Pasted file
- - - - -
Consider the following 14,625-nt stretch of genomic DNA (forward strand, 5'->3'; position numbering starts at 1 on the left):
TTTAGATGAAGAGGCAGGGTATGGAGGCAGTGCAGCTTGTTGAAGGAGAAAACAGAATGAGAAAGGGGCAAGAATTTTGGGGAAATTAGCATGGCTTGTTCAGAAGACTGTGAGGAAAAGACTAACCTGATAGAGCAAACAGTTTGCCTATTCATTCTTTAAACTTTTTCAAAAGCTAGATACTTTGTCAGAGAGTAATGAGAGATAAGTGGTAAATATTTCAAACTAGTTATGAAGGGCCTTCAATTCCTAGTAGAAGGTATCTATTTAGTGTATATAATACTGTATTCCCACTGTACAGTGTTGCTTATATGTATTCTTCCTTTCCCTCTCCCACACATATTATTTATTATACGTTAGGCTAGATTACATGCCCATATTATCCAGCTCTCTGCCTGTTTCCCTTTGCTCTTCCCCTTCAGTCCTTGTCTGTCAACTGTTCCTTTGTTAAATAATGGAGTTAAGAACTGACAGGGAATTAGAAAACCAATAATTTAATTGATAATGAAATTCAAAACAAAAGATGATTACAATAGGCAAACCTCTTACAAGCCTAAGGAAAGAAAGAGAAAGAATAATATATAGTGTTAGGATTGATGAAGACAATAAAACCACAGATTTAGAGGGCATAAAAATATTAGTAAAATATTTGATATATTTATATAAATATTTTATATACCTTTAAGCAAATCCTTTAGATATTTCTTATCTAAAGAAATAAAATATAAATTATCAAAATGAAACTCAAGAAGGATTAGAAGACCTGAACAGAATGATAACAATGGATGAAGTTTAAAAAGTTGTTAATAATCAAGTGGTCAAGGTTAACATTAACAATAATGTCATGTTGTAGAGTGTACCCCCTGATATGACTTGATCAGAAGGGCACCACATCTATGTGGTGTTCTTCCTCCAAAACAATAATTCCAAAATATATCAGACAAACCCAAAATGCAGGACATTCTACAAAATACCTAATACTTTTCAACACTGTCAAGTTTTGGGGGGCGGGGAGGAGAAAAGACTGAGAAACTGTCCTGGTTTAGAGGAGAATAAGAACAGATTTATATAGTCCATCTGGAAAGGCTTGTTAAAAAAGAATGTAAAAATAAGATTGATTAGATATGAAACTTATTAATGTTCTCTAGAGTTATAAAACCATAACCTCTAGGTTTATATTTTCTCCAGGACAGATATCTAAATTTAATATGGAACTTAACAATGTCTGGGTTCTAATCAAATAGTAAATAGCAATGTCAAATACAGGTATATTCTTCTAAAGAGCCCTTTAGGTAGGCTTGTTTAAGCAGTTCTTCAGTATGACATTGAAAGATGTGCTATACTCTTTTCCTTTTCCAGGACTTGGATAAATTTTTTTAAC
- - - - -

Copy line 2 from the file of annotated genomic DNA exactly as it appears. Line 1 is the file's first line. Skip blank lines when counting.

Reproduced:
TTTAGATGAAGAGGCAGGGTATGGAGGCAGTGCAGCTTGTTGAAGGAGAAAACAGAATGAGAAAGGGGCAAGAATTTTGGGGAAATTAGCATGGCTTGTTCAGAAGACTGTGAGGAAAAGACTAACCTGATAGAGCAAACAGTTTGCCTATTCATTCTTTAAACTTTTTCAAAAGCTAGATACTTTGTCAGAGAGTAATGAGAGATAAGTGGTAAATATTTCAAACTAGTTATGAAGGGCCTTCAATTCCTAGTAGAAGGTATCTATTTAGTGTATATAATACTGTATTCCCACTGTACAGTGTTGCTTATATGTATTCTTCCTTTCCCTCTCCCACACATATTATTTATTATACGTTAGGCTAGATTACATGCCCATATTATCCAGCTCTCTGCCTGTTTCCCTTTGCTCTTCCCCTTCAGTCCTTGTCTGTCAACTGTTCCTTTGTTAAATAATGGAGTTAAGAACTGACAGGGAATTAGAAAACCAATAATTTAATTGATAATGAAATTCAAAACAAAAGATGATTACAATAGGCAAACCTCTTACAAGCCTAAGGAAAGAAAGAGAAAGAATAATATATAGTGTTAGGATTGATGAAGACAATAAAACCACAGATTTAGAGGGCATAAAAATATTAGTAAAATATTTGATATATTTATATAAATATTTTATATACCTTTAAGCAAATCCTTTAGATATTTCTTATCTAAAGAAATAAAATATAAATTATCAAAATGAAACTCAAGAAGGATTAGAAGACCTGAACAGAATGATAACAATGGATGAAGTTTAAAAAGTTGTTAATAATCAAGTGGTCAAGGTTAACATTAACAATAATGTCATGTTGTAGAGTGTACCCCCTGATATGACTTGATCAGAAGGGCACCACATCTATGTGGTGTTCTTCCTCCAAAACAATAATTCCAAAATATATCAGACAAACCCAAAATGCAGGACATTCTACAAAATACCTAATACTTTTCAACACTGTCAAGTTTTGGGGGGCGGGGAGGAGAAAAGACTGAGAAACTGTCCTGGTTTAGAGGAGAATAAGAACAGATTTATATAGTCCATCTGGAAAGGCTTGTTAAAAAAGAATGTAAAAATAAGATTGATTAGATATGAAACTTATTAATGTTCTCTAGAGTTATAAAACCATAACCTCTAGGTTTATATTTTCTCCAGGACAGATATCTAAATTTAATATGGAACTTAACAATGTCTGGGTTCTAATCAAATAGTAAATAGCAATGTCAAATACAGGTATATTCTTCTAAAGAGCCCTTTAGGTAGGCTTGTTTAAGCAGTTCTTCAGTATGACATTGAAAGATGTGCTATACTCTTTTCCTTTTCCAGGACTTGGATAAATTTTTTTAAC